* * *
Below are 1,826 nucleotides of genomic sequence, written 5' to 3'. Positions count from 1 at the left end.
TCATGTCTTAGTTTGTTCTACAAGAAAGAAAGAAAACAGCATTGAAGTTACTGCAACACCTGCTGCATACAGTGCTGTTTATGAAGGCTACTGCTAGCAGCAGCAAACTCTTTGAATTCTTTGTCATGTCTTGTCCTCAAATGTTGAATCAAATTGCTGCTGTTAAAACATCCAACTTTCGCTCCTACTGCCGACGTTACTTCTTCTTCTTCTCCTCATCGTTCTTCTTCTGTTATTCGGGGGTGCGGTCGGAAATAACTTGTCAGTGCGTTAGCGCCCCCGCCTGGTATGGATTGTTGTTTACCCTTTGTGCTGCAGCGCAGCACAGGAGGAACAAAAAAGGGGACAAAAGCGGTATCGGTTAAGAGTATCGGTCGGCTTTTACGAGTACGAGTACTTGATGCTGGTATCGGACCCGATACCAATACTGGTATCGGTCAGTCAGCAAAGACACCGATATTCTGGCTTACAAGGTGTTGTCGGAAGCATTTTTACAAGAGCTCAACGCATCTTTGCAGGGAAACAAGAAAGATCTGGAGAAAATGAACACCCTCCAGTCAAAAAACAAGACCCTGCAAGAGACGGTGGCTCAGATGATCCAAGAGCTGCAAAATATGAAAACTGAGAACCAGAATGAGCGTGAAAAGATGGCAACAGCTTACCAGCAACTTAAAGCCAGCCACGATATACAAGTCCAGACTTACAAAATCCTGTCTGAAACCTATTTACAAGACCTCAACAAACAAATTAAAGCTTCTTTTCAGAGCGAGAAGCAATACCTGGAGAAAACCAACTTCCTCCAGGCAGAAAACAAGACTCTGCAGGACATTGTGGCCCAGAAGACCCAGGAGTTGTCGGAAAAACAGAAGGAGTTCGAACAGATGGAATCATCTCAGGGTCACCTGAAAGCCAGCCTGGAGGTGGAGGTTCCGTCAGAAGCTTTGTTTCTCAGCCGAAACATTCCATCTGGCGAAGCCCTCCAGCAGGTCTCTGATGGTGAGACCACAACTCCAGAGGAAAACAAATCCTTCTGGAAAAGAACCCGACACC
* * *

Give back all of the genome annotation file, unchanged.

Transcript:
Below are 1,826 nucleotides of genomic sequence, written 5' to 3'. Positions count from 1 at the left end.
TCATGTCTTAGTTTGTTCTACAAGAAAGAAAGAAAACAGCATTGAAGTTACTGCAACACCTGCTGCATACAGTGCTGTTTATGAAGGCTACTGCTAGCAGCAGCAAACTCTTTGAATTCTTTGTCATGTCTTGTCCTCAAATGTTGAATCAAATTGCTGCTGTTAAAACATCCAACTTTCGCTCCTACTGCCGACGTTACTTCTTCTTCTTCTCCTCATCGTTCTTCTTCTGTTATTCGGGGGTGCGGTCGGAAATAACTTGTCAGTGCGTTAGCGCCCCCGCCTGGTATGGATTGTTGTTTACCCTTTGTGCTGCAGCGCAGCACAGGAGGAACAAAAAAGGGGACAAAAGCGGTATCGGTTAAGAGTATCGGTCGGCTTTTACGAGTACGAGTACTTGATGCTGGTATCGGACCCGATACCAATACTGGTATCGGTCAGTCAGCAAAGACACCGATATTCTGGCTTACAAGGTGTTGTCGGAAGCATTTTTACAAGAGCTCAACGCATCTTTGCAGGGAAACAAGAAAGATCTGGAGAAAATGAACACCCTCCAGTCAAAAAACAAGACCCTGCAAGAGACGGTGGCTCAGATGATCCAAGAGCTGCAAAATATGAAAACTGAGAACCAGAATGAGCGTGAAAAGATGGCAACAGCTTACCAGCAACTTAAAGCCAGCCACGATATACAAGTCCAGACTTACAAAATCCTGTCTGAAACCTATTTACAAGACCTCAACAAACAAATTAAAGCTTCTTTTCAGAGCGAGAAGCAATACCTGGAGAAAACCAACTTCCTCCAGGCAGAAAACAAGACTCTGCAGGACATTGTGGCCCAGAAGACCCAGGAGTTGTCGGAAAAACAGAAGGAGTTCGAACAGATGGAATCATCTCAGGGTCACCTGAAAGCCAGCCTGGAGGTGGAGGTTCCGTCAGAAGCTTTGTTTCTCAGCCGAAACATTCCATCTGGCGAAGCCCTCCAGCAGGTCTCTGATGGTGAGACCACAACTCCAGAGGAAAACAAATCCTTCTGGAAAAGAACCCGACACC